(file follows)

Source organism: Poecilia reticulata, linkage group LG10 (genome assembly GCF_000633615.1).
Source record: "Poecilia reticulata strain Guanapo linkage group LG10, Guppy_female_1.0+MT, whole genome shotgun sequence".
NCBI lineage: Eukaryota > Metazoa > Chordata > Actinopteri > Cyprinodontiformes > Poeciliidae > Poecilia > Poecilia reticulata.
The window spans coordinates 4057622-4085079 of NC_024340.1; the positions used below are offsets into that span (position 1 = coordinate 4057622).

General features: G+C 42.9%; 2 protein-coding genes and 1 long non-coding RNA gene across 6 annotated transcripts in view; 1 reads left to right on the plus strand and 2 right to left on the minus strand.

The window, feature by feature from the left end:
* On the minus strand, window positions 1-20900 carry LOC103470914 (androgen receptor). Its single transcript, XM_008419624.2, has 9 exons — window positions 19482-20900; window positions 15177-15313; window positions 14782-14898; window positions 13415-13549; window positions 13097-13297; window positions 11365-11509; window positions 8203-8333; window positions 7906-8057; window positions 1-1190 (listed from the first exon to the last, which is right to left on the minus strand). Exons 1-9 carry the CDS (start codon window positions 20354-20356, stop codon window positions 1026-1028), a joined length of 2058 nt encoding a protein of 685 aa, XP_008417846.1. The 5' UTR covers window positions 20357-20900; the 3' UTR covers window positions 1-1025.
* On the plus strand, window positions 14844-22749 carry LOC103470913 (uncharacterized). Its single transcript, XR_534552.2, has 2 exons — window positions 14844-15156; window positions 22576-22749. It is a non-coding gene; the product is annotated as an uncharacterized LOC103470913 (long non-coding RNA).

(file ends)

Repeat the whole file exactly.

Source organism: Poecilia reticulata, linkage group LG10 (genome assembly GCF_000633615.1).
Source record: "Poecilia reticulata strain Guanapo linkage group LG10, Guppy_female_1.0+MT, whole genome shotgun sequence".
NCBI lineage: Eukaryota > Metazoa > Chordata > Actinopteri > Cyprinodontiformes > Poeciliidae > Poecilia > Poecilia reticulata.
The window spans coordinates 4057622-4085079 of NC_024340.1; the positions used below are offsets into that span (position 1 = coordinate 4057622).

General features: G+C 42.9%; 2 protein-coding genes and 1 long non-coding RNA gene across 6 annotated transcripts in view; 1 reads left to right on the plus strand and 2 right to left on the minus strand.

The window, feature by feature from the left end:
* On the minus strand, window positions 1-20900 carry LOC103470914 (androgen receptor). Its single transcript, XM_008419624.2, has 9 exons — window positions 19482-20900; window positions 15177-15313; window positions 14782-14898; window positions 13415-13549; window positions 13097-13297; window positions 11365-11509; window positions 8203-8333; window positions 7906-8057; window positions 1-1190 (listed from the first exon to the last, which is right to left on the minus strand). Exons 1-9 carry the CDS (start codon window positions 20354-20356, stop codon window positions 1026-1028), a joined length of 2058 nt encoding a protein of 685 aa, XP_008417846.1. The 5' UTR covers window positions 20357-20900; the 3' UTR covers window positions 1-1025.
* On the plus strand, window positions 14844-22749 carry LOC103470913 (uncharacterized). Its single transcript, XR_534552.2, has 2 exons — window positions 14844-15156; window positions 22576-22749. It is a non-coding gene; the product is annotated as an uncharacterized LOC103470913 (long non-coding RNA).